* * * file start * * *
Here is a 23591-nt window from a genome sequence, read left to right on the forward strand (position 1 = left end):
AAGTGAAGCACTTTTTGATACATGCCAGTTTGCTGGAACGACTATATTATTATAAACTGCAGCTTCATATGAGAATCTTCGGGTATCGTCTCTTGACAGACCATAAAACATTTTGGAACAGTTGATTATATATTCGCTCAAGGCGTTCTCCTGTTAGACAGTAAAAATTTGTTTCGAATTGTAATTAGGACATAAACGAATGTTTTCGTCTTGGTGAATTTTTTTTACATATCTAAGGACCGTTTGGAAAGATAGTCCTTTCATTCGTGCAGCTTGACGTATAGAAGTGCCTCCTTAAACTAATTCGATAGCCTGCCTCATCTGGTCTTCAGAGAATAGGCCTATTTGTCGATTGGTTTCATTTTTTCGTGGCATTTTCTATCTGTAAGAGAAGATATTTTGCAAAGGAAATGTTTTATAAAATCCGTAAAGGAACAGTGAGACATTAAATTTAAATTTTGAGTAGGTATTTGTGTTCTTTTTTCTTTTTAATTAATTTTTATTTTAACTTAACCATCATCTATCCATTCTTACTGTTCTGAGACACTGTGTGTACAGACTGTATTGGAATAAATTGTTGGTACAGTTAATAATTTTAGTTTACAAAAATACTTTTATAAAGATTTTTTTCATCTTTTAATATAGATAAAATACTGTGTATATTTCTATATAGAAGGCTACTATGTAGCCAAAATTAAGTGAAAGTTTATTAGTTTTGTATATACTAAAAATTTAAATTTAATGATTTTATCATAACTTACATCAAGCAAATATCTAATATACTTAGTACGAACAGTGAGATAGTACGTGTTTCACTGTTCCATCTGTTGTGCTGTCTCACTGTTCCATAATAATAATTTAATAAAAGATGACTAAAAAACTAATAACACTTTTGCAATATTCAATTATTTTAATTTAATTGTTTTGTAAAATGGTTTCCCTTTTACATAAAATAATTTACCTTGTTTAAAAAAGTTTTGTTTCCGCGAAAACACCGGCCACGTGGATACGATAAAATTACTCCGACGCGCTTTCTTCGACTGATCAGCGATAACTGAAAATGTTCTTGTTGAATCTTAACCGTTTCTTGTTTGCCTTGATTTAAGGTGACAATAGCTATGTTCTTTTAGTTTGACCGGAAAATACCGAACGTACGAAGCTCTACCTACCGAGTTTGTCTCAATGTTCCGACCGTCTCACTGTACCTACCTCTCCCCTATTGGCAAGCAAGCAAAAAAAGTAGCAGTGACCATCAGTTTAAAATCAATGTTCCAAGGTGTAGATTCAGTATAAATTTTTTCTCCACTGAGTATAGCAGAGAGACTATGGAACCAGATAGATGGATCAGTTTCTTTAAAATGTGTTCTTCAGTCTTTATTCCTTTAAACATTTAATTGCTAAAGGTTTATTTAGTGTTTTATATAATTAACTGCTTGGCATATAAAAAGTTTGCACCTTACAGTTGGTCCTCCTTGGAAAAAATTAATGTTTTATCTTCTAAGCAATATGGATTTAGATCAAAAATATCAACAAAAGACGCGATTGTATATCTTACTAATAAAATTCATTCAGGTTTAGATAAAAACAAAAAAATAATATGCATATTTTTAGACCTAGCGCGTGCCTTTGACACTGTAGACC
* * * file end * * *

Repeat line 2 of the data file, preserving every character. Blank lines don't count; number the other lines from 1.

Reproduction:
AAGTGAAGCACTTTTTGATACATGCCAGTTTGCTGGAACGACTATATTATTATAAACTGCAGCTTCATATGAGAATCTTCGGGTATCGTCTCTTGACAGACCATAAAACATTTTGGAACAGTTGATTATATATTCGCTCAAGGCGTTCTCCTGTTAGACAGTAAAAATTTGTTTCGAATTGTAATTAGGACATAAACGAATGTTTTCGTCTTGGTGAATTTTTTTTACATATCTAAGGACCGTTTGGAAAGATAGTCCTTTCATTCGTGCAGCTTGACGTATAGAAGTGCCTCCTTAAACTAATTCGATAGCCTGCCTCATCTGGTCTTCAGAGAATAGGCCTATTTGTCGATTGGTTTCATTTTTTCGTGGCATTTTCTATCTGTAAGAGAAGATATTTTGCAAAGGAAATGTTTTATAAAATCCGTAAAGGAACAGTGAGACATTAAATTTAAATTTTGAGTAGGTATTTGTGTTCTTTTTTCTTTTTAATTAATTTTTATTTTAACTTAACCATCATCTATCCATTCTTACTGTTCTGAGACACTGTGTGTACAGACTGTATTGGAATAAATTGTTGGTACAGTTAATAATTTTAGTTTACAAAAATACTTTTATAAAGATTTTTTTCATCTTTTAATATAGATAAAATACTGTGTATATTTCTATATAGAAGGCTACTATGTAGCCAAAATTAAGTGAAAGTTTATTAGTTTTGTATATACTAAAAATTTAAATTTAATGATTTTATCATAACTTACATCAAGCAAATATCTAATATACTTAGTACGAACAGTGAGATAGTACGTGTTTCACTGTTCCATCTGTTGTGCTGTCTCACTGTTCCATAATAATAATTTAATAAAAGATGACTAAAAAACTAATAACACTTTTGCAATATTCAATTATTTTAATTTAATTGTTTTGTAAAATGGTTTCCCTTTTACATAAAATAATTTACCTTGTTTAAAAAAGTTTTGTTTCCGCGAAAACACCGGCCACGTGGATACGATAAAATTACTCCGACGCGCTTTCTTCGACTGATCAGCGATAACTGAAAATGTTCTTGTTGAATCTTAACCGTTTCTTGTTTGCCTTGATTTAAGGTGACAATAGCTATGTTCTTTTAGTTTGACCGGAAAATACCGAACGTACGAAGCTCTACCTACCGAGTTTGTCTCAATGTTCCGACCGTCTCACTGTACCTACCTCTCCCCTATTGGCAAGCAAGCAAAAAAAGTAGCAGTGACCATCAGTTTAAAATCAATGTTCCAAGGTGTAGATTCAGTATAAATTTTTTCTCCACTGAGTATAGCAGAGAGACTATGGAACCAGATAGATGGATCAGTTTCTTTAAAATGTGTTCTTCAGTCTTTATTCCTTTAAACATTTAATTGCTAAAGGTTTATTTAGTGTTTTATATAATTAACTGCTTGGCATATAAAAAGTTTGCACCTTACAGTTGGTCCTCCTTGGAAAAAATTAATGTTTTATCTTCTAAGCAATATGGATTTAGATCAAAAATATCAACAAAAGACGCGATTGTATATCTTACTAATAAAATTCATTCAGGTTTAGATAAAAACAAAAAAATAATATGCATATTTTTAGACCTAGCGCGTGCCTTTGACACTGTAGACC